by Arthur D. Bradfield
This report is available as a pdf below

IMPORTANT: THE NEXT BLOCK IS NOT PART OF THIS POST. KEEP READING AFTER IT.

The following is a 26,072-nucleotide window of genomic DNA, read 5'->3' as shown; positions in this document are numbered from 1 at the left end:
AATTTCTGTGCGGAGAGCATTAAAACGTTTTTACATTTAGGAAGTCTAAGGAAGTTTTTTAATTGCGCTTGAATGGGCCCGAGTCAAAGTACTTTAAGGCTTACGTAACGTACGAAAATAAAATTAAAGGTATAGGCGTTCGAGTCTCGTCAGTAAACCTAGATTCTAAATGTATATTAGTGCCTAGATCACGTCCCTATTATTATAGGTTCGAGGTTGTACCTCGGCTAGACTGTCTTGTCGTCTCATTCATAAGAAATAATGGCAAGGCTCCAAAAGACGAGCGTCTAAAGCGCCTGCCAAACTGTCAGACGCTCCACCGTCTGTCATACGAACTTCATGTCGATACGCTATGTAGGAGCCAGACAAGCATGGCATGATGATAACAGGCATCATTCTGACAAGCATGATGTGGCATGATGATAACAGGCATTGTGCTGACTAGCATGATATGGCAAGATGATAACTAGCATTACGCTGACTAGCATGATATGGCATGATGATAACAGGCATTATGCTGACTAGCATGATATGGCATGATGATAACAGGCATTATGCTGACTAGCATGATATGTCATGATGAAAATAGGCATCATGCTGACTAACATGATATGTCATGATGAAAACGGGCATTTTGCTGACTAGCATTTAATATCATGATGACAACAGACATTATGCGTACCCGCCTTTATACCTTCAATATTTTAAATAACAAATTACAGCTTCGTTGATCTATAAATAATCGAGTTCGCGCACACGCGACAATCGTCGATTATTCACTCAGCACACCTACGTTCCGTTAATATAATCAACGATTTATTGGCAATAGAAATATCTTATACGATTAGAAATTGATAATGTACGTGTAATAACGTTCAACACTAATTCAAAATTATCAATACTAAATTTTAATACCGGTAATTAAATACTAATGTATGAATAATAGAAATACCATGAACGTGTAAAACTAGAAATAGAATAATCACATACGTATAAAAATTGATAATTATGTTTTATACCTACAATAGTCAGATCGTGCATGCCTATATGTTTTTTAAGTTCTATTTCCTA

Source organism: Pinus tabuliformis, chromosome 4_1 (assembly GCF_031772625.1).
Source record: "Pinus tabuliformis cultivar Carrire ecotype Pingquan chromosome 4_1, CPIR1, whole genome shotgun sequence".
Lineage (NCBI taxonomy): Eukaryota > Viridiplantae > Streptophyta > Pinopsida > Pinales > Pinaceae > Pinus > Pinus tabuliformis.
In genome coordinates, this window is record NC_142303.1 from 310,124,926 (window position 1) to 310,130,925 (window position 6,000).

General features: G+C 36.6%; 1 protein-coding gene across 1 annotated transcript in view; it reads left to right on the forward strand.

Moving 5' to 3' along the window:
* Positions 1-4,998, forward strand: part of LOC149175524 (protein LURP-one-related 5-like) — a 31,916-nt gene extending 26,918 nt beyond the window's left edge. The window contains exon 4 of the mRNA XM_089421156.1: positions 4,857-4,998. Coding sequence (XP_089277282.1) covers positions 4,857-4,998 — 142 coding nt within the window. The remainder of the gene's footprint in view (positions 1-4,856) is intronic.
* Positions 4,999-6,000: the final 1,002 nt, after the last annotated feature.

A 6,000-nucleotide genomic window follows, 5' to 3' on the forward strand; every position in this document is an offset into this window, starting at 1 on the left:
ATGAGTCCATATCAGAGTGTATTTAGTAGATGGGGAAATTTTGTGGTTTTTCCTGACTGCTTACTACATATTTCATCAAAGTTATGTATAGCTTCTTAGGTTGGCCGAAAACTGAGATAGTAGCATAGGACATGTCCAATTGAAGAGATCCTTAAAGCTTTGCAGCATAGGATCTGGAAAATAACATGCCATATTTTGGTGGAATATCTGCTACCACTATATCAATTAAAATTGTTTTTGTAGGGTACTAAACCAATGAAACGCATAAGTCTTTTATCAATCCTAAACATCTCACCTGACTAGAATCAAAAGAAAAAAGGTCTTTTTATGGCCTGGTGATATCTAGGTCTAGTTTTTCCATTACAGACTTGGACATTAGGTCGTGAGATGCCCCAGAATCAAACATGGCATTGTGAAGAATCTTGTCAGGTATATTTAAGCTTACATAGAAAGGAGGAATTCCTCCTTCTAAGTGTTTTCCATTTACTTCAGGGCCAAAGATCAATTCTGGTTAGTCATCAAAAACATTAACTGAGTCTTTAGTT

Coal-mining impacts on Smoky Creek, eastern Tennessee, were evaluated using water-quality and benthic invertebrate data. Data from rnined sites were also compared with water quality and invertebrate fauna found at Crabapple Branch, an undisturbed stream in a nearby basin. Although differences in water-quality constituent concentrations and physical habitat conditions at sampling sites were apparent, coinrnonly used measures of benthic invertebrate sample data such as number of taxa , sample diversity, number of organisms, and biornass were inadequate for determining differences in strearn environments. Clustering algorithrns were rnore useful in determining differences in benthic invertebrate community structure and composition. Normal (collections) and inverse (species) analyses based on presence-absence data of species of Epherneroptera, Plecoptera, and Tricoptera were compared using constancy, fidelity, and relative abundance of species found at stations with similar fauna. These analyses identified differences in benthic community composition due to seasonal variations in invertebrate life histories. When data from a single season were examined, sites on tributary streams generally clustered separately from sites on Smoky Creek. These analyses, cornpared with differences in water quality, stream size, and substrate characteristics between tributary sites and the more degraded main stem sites, indicate that numerical classification of invertebrate data can provide discharge-independent information useful in rapid evaluations of in-stream environmental conditions.
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